Genes and DNA – they are the design instructions for our bodies. Genes determine our base physiological characteristics, passed down through generations: ‘Yeah, my mum had grey hair young too’, someone said. We’ve all said or heard similar phrases.
Our eyes are no different. There are many hereditary eye conditions that unfortunately can be detrimental to our vision. Like other genetic traits, they can skip generations and may or may not show up in our siblings or children.
Some common eye conditions that can be hereditary include strabismus (squint), amblyopia (lazy eye), ptosis (droopy eyelid), myopia (short-sightedness), hyperopia (long-sightedness), astigmatism, glaucoma, macular degeneration and some types of cataracts.
There are also various other less-common inheritable eye conditions such as retinitis pigmentosa and fuch’s endothelial dystrophy. Therefore it’s important to talk to your family if you can about any history of eye conditions and then have your eyes tested.
Major advances have been made in genetic testing and research in the past several years. So, can we treat every vision-threatening inherited condition? No, unfortunately not. But the more data that is collected, the more genes that are mapped, then the closer we get to understanding abnormalities in our DNA and the closer we are to finding targeted treatments. I am very optimistic about this and look forward to the next decade of advancements.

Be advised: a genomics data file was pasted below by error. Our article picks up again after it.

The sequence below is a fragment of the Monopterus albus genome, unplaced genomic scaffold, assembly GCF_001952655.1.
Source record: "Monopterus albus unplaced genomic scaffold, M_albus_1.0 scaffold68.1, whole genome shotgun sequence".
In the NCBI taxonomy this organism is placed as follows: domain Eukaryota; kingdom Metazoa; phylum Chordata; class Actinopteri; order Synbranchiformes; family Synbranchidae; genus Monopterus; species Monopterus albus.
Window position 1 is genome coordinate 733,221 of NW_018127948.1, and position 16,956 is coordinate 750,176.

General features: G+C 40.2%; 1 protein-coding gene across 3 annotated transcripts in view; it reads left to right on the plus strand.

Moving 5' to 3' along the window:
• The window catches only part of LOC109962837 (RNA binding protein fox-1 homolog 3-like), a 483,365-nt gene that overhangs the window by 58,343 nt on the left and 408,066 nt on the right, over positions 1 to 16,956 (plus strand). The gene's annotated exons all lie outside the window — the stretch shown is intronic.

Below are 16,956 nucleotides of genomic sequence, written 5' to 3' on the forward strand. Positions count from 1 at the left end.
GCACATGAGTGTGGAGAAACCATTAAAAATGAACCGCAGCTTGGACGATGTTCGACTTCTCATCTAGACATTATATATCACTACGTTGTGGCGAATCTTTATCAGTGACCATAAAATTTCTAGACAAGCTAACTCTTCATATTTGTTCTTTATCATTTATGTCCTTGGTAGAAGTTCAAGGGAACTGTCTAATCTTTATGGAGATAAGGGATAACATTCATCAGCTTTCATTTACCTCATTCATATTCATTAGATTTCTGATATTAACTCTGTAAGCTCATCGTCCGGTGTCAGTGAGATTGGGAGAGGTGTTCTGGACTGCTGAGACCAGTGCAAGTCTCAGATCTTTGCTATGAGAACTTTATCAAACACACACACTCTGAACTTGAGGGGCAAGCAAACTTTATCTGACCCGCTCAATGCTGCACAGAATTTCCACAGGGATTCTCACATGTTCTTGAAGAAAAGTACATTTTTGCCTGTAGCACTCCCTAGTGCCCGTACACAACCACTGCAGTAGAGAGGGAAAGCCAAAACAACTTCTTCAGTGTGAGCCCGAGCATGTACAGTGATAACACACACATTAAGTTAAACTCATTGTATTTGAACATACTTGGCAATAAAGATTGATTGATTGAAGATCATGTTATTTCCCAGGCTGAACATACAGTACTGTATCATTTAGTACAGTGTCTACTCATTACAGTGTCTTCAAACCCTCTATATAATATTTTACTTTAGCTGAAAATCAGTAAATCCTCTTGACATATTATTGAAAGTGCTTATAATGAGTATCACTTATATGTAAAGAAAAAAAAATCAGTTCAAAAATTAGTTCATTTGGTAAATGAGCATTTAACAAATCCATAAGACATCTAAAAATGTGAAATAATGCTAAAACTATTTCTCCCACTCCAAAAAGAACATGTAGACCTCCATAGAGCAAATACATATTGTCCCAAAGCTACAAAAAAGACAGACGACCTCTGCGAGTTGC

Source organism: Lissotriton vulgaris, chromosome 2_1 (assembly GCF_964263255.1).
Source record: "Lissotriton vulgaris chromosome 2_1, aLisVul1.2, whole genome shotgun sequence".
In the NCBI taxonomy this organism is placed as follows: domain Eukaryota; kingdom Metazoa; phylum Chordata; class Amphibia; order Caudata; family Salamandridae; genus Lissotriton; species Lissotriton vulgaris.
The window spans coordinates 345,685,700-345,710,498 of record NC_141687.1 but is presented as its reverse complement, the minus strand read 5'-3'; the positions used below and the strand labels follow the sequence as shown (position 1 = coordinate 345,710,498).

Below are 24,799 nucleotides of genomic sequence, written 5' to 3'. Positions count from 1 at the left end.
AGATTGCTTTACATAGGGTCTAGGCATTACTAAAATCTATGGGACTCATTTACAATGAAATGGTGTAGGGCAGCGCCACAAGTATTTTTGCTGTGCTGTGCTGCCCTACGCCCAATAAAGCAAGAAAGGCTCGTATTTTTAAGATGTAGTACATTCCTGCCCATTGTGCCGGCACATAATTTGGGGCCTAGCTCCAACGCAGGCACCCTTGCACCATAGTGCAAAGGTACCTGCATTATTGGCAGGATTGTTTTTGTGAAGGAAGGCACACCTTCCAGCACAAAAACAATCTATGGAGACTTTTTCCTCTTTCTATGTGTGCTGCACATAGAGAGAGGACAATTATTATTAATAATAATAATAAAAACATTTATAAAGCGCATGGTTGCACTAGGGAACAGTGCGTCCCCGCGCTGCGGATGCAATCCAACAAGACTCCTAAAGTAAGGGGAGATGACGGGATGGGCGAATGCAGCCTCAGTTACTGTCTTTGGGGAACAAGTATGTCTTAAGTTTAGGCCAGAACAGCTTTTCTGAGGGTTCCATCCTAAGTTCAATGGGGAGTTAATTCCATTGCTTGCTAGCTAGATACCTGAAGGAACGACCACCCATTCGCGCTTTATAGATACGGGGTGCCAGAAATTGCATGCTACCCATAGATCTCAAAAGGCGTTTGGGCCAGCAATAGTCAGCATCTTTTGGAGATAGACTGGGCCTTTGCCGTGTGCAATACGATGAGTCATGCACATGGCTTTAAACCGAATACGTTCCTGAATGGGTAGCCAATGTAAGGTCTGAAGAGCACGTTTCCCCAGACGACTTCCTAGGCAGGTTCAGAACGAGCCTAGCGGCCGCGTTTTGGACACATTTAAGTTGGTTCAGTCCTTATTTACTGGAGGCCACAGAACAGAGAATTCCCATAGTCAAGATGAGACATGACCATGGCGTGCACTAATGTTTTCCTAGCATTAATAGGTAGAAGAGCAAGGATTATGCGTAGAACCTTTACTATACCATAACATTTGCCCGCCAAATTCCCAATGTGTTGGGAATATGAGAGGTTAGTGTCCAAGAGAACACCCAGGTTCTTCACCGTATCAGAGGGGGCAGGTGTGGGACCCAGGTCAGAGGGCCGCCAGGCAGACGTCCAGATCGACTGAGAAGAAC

Talk to your optometrist or medical practitioner about genetic testing. There are a couple of genetic clinics in Brisbane that offer testing, counselling, and management services.
On a lighter note, not all genetic eye traits are bad. You may have luckily inherited sharp vision or pretty-coloured eyes or even attractive long eyelashes! Whatever your eyes look like, get them tested. Protect them. They’re precious little things after all, aren’t they!